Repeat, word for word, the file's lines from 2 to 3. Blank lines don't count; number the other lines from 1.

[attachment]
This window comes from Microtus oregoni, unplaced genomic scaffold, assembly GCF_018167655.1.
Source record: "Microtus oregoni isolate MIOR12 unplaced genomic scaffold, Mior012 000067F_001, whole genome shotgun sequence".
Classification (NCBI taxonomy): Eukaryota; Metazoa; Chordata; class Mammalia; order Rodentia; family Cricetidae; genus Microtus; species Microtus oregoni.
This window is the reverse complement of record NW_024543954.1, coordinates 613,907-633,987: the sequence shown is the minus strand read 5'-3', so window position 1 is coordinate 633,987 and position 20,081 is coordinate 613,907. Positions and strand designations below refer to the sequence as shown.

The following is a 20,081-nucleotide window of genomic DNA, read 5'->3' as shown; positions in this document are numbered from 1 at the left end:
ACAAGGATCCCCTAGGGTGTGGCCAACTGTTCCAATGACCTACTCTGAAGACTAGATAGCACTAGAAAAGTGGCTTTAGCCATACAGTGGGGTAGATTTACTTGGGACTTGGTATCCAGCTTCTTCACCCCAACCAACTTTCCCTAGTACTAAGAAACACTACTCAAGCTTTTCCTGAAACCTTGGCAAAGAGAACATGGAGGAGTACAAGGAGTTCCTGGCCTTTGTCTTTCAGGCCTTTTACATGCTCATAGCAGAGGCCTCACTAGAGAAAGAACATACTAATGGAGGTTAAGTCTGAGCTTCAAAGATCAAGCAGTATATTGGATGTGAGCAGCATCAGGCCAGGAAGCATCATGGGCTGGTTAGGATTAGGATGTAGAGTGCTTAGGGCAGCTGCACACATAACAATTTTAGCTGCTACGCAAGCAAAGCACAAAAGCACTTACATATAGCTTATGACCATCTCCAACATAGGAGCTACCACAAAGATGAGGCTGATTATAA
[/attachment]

Source record: "Microtus oregoni isolate MIOR12 unplaced genomic scaffold, Mior012 000067F_001, whole genome shotgun sequence".
Classification (NCBI taxonomy): Eukaryota; Metazoa; Chordata; class Mammalia; order Rodentia; family Cricetidae; genus Microtus; species Microtus oregoni.